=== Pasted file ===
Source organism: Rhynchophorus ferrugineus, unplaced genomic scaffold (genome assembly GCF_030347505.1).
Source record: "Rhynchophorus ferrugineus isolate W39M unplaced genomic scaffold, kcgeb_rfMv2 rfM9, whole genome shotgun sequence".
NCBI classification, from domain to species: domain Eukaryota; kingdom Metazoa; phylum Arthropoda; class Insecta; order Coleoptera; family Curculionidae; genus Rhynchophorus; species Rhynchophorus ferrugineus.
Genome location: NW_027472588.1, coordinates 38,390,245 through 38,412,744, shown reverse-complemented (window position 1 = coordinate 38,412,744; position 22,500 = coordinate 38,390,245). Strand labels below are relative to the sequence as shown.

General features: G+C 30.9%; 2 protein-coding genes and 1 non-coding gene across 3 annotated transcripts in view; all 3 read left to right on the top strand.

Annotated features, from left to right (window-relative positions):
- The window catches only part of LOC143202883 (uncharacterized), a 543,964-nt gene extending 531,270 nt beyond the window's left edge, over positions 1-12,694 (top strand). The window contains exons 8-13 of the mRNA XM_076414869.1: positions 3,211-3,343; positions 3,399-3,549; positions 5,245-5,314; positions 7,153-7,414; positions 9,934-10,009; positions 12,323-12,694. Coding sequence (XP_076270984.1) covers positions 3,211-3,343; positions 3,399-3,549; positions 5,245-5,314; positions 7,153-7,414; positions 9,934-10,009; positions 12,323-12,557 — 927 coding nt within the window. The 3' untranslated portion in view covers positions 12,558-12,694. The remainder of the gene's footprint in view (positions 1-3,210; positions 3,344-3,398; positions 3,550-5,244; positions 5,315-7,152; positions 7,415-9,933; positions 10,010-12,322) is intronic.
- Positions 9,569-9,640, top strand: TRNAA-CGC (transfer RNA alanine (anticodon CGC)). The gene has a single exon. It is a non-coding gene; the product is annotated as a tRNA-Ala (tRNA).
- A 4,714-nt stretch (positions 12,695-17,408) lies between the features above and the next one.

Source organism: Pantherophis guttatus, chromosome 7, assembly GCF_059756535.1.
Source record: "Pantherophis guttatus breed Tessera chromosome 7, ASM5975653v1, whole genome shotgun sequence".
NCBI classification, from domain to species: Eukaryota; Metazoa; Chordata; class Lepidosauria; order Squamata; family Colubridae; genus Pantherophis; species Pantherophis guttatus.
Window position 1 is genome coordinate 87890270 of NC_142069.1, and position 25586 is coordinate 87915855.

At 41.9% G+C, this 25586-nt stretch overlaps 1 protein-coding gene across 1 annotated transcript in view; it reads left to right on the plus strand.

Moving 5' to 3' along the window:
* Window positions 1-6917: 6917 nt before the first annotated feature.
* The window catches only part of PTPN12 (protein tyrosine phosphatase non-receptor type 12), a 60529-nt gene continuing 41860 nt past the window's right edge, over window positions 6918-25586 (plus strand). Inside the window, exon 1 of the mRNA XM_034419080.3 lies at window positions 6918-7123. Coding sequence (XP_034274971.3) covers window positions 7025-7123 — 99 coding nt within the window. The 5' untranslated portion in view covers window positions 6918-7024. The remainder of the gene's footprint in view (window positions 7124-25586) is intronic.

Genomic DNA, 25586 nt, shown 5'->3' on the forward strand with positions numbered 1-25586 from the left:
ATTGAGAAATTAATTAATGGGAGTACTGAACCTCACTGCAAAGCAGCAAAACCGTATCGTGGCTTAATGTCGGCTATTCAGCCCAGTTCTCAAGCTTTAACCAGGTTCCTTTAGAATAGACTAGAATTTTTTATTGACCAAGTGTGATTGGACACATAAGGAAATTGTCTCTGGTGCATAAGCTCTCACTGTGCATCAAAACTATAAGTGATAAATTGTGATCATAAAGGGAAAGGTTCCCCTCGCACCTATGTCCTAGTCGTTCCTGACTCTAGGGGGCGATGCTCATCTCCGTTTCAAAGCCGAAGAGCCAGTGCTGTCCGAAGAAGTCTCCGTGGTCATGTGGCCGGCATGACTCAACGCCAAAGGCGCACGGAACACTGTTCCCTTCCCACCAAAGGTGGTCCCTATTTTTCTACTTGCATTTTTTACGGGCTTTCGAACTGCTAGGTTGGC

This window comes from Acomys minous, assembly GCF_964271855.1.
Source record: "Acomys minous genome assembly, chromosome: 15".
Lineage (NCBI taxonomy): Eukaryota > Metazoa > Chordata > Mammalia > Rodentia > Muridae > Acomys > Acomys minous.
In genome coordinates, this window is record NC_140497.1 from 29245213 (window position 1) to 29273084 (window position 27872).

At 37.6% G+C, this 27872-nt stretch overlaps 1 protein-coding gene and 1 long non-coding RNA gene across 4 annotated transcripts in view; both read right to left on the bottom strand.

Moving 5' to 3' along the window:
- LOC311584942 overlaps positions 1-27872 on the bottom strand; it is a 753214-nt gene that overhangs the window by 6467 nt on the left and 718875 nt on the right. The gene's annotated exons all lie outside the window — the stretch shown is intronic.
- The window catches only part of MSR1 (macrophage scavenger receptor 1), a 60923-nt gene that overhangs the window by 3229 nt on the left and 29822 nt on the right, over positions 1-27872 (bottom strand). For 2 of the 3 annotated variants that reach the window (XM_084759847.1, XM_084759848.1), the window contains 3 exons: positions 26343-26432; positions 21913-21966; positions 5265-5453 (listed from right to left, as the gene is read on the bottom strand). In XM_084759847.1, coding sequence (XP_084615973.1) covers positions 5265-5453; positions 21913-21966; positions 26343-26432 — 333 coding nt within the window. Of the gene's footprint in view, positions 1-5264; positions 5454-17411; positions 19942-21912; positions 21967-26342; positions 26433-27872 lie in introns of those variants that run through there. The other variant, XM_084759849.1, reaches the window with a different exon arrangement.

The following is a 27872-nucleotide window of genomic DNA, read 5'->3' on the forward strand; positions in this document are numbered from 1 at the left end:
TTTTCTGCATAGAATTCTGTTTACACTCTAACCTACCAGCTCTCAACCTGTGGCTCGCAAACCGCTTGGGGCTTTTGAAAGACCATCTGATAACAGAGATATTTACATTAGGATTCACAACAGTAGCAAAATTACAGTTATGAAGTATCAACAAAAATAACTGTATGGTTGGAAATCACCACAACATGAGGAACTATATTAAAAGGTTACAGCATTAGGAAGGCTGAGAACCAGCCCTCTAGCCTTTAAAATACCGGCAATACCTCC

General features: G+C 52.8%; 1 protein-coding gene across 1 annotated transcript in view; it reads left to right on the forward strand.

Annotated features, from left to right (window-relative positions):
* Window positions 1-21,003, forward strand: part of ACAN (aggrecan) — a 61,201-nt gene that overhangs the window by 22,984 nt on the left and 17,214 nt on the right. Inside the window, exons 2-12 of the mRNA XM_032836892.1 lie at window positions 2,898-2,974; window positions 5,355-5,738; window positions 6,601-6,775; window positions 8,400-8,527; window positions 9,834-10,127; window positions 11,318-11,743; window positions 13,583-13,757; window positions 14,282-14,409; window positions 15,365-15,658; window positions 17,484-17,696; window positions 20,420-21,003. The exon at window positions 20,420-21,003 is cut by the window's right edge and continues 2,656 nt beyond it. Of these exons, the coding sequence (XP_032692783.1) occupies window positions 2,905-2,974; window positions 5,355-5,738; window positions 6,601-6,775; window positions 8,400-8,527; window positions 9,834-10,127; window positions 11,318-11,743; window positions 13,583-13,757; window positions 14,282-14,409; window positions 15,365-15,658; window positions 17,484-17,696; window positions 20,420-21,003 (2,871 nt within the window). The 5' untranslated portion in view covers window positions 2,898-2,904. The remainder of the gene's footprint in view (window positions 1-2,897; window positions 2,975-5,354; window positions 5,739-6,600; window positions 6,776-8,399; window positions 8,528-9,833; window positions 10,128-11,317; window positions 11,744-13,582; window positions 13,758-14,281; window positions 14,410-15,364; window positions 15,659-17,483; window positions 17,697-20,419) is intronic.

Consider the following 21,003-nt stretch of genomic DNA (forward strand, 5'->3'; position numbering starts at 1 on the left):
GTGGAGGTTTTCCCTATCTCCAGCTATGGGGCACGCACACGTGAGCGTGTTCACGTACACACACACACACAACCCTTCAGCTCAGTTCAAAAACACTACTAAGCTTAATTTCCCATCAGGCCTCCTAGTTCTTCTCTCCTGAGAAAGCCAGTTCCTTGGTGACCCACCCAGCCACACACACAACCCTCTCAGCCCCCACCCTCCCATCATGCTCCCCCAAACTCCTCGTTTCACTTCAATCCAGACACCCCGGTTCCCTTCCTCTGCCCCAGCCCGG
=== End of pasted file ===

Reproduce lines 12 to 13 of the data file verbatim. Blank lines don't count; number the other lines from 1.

NCBI classification, from domain to species: Eukaryota; Metazoa; Chordata; class Lepidosauria; order Squamata; family Colubridae; genus Pantherophis; species Pantherophis guttatus.
Window position 1 is genome coordinate 87890270 of NC_142069.1, and position 25586 is coordinate 87915855.